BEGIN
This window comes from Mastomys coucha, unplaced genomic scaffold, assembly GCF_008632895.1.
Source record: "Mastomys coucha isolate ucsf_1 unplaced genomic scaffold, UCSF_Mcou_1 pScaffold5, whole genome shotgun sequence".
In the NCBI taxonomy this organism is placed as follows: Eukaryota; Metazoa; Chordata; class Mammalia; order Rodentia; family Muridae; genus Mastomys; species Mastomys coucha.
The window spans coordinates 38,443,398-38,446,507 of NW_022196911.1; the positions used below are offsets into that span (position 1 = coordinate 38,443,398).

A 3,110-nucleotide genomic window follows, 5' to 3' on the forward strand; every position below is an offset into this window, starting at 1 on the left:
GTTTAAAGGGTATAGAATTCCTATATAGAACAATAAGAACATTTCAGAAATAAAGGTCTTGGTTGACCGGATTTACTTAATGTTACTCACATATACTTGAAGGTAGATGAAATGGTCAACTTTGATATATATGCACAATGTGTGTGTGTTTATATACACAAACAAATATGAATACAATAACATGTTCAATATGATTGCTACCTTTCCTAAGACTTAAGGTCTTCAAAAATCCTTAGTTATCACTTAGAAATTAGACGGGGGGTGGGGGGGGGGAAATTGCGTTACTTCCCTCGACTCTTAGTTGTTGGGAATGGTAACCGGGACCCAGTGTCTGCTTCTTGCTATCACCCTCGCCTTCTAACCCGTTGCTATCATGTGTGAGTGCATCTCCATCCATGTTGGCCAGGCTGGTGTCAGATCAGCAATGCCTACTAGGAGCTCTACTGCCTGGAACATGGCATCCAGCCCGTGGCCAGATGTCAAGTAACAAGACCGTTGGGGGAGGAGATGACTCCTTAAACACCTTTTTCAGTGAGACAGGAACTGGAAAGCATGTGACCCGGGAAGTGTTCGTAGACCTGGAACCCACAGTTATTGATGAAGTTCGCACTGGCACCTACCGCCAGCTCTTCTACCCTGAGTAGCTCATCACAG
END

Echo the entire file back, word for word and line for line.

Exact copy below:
This window comes from Mastomys coucha, unplaced genomic scaffold, assembly GCF_008632895.1.
Source record: "Mastomys coucha isolate ucsf_1 unplaced genomic scaffold, UCSF_Mcou_1 pScaffold5, whole genome shotgun sequence".
In the NCBI taxonomy this organism is placed as follows: Eukaryota; Metazoa; Chordata; class Mammalia; order Rodentia; family Muridae; genus Mastomys; species Mastomys coucha.
The window spans coordinates 38,443,398-38,446,507 of NW_022196911.1; the positions used below are offsets into that span (position 1 = coordinate 38,443,398).

A 3,110-nucleotide genomic window follows, 5' to 3' on the forward strand; every position below is an offset into this window, starting at 1 on the left:
GTTTAAAGGGTATAGAATTCCTATATAGAACAATAAGAACATTTCAGAAATAAAGGTCTTGGTTGACCGGATTTACTTAATGTTACTCACATATACTTGAAGGTAGATGAAATGGTCAACTTTGATATATATGCACAATGTGTGTGTGTTTATATACACAAACAAATATGAATACAATAACATGTTCAATATGATTGCTACCTTTCCTAAGACTTAAGGTCTTCAAAAATCCTTAGTTATCACTTAGAAATTAGACGGGGGGTGGGGGGGGGGAAATTGCGTTACTTCCCTCGACTCTTAGTTGTTGGGAATGGTAACCGGGACCCAGTGTCTGCTTCTTGCTATCACCCTCGCCTTCTAACCCGTTGCTATCATGTGTGAGTGCATCTCCATCCATGTTGGCCAGGCTGGTGTCAGATCAGCAATGCCTACTAGGAGCTCTACTGCCTGGAACATGGCATCCAGCCCGTGGCCAGATGTCAAGTAACAAGACCGTTGGGGGAGGAGATGACTCCTTAAACACCTTTTTCAGTGAGACAGGAACTGGAAAGCATGTGACCCGGGAAGTGTTCGTAGACCTGGAACCCACAGTTATTGATGAAGTTCGCACTGGCACCTACCGCCAGCTCTTCTACCCTGAGTAGCTCATCACAG